Virgin Orbit's turbulent times: What led to the shutdown
Virgin Orbit, the Richard Branson-owned satellite company that almost launched Western Europe's first orbital satellite, is shutting down operations "for the foreseeable future." The embattled company has been struggling to secure additional funding and, as a result, announced an operational pause earlier this month. The company is also laying off nearly all of its workforce.
Why does this story matter?
- Virgin Orbit rose to fame due to its peculiar way of launching satellites. Instead of launching vertically from the ground, the company uses a modified Boeing 747 to air-launch rockets.
- The company was initially ahead of its competitors with four successful missions under its belt. However, its failure to launch a mission from the UK affected the company's credibility.
The company will axe 675 employees
Virgin Orbit will fire around 90% of its workforce. All but 100 positions will be eliminated. Per a Securities and Exchange Commission (SEC) filing, the company is axing 675 employees. Every departing employee will get a severance package with cash payment, an extension of benefits, and support in finding a new job. The company offered a "direct pipeline" with sister company Virgin Galactica.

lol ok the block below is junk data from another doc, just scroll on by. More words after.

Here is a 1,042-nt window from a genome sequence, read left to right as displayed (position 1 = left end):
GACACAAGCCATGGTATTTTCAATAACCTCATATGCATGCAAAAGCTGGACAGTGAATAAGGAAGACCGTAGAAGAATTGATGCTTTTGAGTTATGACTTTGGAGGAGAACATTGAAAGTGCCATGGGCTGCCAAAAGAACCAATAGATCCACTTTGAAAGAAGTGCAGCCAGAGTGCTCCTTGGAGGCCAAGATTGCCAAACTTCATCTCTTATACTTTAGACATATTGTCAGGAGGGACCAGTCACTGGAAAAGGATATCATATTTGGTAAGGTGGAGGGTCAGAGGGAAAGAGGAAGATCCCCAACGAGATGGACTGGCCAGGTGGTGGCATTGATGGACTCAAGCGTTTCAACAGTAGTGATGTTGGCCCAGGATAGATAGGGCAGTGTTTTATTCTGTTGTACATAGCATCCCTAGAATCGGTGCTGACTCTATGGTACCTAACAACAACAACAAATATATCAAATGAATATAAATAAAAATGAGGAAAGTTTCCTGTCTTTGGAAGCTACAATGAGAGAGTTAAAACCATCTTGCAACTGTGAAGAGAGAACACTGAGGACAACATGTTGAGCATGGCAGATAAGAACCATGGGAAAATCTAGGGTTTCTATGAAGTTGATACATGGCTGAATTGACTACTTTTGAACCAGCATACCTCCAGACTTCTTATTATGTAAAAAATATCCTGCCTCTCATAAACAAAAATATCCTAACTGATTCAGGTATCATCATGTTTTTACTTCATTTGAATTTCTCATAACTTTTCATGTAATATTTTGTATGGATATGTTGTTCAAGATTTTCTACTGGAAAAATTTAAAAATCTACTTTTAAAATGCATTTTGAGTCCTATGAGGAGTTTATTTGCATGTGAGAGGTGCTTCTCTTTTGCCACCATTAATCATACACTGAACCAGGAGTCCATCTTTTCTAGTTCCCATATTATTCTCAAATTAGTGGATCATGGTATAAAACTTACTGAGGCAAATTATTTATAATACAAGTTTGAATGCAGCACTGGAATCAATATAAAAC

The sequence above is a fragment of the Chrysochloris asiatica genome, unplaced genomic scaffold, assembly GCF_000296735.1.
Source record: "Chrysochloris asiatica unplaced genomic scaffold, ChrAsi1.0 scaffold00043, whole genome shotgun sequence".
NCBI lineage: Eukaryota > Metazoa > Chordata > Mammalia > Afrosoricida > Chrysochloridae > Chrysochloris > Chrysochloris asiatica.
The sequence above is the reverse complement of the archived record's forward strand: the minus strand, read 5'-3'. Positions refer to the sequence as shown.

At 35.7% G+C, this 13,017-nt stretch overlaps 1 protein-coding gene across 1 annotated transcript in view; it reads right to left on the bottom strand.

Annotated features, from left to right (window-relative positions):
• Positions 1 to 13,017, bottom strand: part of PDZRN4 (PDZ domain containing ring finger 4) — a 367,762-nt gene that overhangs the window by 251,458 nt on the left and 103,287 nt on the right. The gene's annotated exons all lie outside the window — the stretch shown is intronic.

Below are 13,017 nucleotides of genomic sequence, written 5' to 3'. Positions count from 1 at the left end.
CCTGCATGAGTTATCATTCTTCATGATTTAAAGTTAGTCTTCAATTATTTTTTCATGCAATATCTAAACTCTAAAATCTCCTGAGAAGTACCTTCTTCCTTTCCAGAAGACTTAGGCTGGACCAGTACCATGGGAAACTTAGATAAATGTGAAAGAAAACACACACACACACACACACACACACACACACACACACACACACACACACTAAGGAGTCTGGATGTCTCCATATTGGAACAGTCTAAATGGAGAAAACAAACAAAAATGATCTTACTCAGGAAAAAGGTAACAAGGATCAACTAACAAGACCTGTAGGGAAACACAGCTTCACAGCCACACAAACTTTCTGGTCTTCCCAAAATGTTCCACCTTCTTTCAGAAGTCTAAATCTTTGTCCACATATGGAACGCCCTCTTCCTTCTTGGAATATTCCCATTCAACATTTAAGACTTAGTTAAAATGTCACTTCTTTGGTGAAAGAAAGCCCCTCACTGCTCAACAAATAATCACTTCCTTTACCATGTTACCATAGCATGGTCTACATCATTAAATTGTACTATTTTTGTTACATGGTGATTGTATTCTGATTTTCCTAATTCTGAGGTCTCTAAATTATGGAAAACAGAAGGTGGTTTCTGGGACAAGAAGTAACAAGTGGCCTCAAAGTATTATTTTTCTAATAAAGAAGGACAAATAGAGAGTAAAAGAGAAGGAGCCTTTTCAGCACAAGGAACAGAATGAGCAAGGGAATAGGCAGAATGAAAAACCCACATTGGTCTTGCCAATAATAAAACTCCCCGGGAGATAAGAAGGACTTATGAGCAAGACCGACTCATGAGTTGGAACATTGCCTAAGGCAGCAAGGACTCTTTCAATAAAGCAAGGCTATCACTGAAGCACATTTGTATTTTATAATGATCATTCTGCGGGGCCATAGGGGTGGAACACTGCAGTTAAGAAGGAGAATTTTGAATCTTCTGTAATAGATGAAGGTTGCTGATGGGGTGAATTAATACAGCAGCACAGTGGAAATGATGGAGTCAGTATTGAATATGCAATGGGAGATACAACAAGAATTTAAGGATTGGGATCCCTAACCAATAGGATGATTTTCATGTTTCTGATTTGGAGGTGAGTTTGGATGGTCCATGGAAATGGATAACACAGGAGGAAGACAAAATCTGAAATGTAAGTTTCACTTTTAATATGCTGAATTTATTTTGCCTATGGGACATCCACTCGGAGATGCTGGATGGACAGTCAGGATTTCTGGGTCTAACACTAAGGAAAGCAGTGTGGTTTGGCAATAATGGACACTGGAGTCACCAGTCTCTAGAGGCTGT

Virgin Orbit has been burning cash for a while
Much before it failed to launch a satellite from the UK, Virgin Orbit was burning cash. In the three months that ended in September 2022, the company had a net negative cash flow. The company had $71.2 million in cash at the end of the quarter compared to $1.194 billion year-over-year. Till September 2022, its net losses were $139.5 million.
The company couldn't raise any funds
The company has been trying to raise funds to fight off bankruptcy for a while. It even hired bankruptcy firms to draw up contingency plans. Virgin Orbits raised $60 million from Branson's Virgin Group, but even he seems done funding the company. The firm was in talks with Mathew Brown Companies to raise $200 million, but that did not work out as well.
Company has no choice but to implement painful changes: CEO
"Unfortunately, we've not been able to secure the funding to provide a clear path for this company," said CEO Dan Hart. "We have no choice but to implement immediate, dramatic, and extremely painful changes," Hart said, audibly choking in an audio obtained by CNBC. "This company, this team — all of you — means a hell of a lot to me," he added.